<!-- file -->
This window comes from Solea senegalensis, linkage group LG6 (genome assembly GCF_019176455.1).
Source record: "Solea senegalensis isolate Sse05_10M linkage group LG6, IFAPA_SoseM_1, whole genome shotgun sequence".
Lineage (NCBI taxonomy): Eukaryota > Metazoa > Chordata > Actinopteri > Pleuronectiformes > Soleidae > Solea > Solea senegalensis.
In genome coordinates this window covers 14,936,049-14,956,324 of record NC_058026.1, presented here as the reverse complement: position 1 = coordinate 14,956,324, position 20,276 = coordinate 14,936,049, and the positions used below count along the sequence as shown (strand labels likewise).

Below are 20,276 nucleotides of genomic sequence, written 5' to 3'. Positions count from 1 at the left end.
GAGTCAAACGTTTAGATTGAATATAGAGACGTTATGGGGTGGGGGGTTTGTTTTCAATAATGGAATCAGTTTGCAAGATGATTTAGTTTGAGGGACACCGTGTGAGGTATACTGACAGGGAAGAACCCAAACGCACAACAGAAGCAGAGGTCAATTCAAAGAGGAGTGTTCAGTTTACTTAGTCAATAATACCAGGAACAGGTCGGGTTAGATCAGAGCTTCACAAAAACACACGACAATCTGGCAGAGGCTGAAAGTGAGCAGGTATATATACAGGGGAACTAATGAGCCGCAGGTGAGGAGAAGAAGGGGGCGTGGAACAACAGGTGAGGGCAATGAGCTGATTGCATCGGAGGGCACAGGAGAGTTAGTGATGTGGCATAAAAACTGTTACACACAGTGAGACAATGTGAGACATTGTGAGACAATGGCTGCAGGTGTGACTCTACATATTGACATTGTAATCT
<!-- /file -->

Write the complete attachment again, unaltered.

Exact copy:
This window comes from Solea senegalensis, linkage group LG6 (genome assembly GCF_019176455.1).
Source record: "Solea senegalensis isolate Sse05_10M linkage group LG6, IFAPA_SoseM_1, whole genome shotgun sequence".
Lineage (NCBI taxonomy): Eukaryota > Metazoa > Chordata > Actinopteri > Pleuronectiformes > Soleidae > Solea > Solea senegalensis.
In genome coordinates this window covers 14,936,049-14,956,324 of record NC_058026.1, presented here as the reverse complement: position 1 = coordinate 14,956,324, position 20,276 = coordinate 14,936,049, and the positions used below count along the sequence as shown (strand labels likewise).

Below are 20,276 nucleotides of genomic sequence, written 5' to 3'. Positions count from 1 at the left end.
GAGTCAAACGTTTAGATTGAATATAGAGACGTTATGGGGTGGGGGGTTTGTTTTCAATAATGGAATCAGTTTGCAAGATGATTTAGTTTGAGGGACACCGTGTGAGGTATACTGACAGGGAAGAACCCAAACGCACAACAGAAGCAGAGGTCAATTCAAAGAGGAGTGTTCAGTTTACTTAGTCAATAATACCAGGAACAGGTCGGGTTAGATCAGAGCTTCACAAAAACACACGACAATCTGGCAGAGGCTGAAAGTGAGCAGGTATATATACAGGGGAACTAATGAGCCGCAGGTGAGGAGAAGAAGGGGGCGTGGAACAACAGGTGAGGGCAATGAGCTGATTGCATCGGAGGGCACAGGAGAGTTAGTGATGTGGCATAAAAACTGTTACACACAGTGAGACAATGTGAGACATTGTGAGACAATGGCTGCAGGTGTGACTCTACATATTGACATTGTAATCT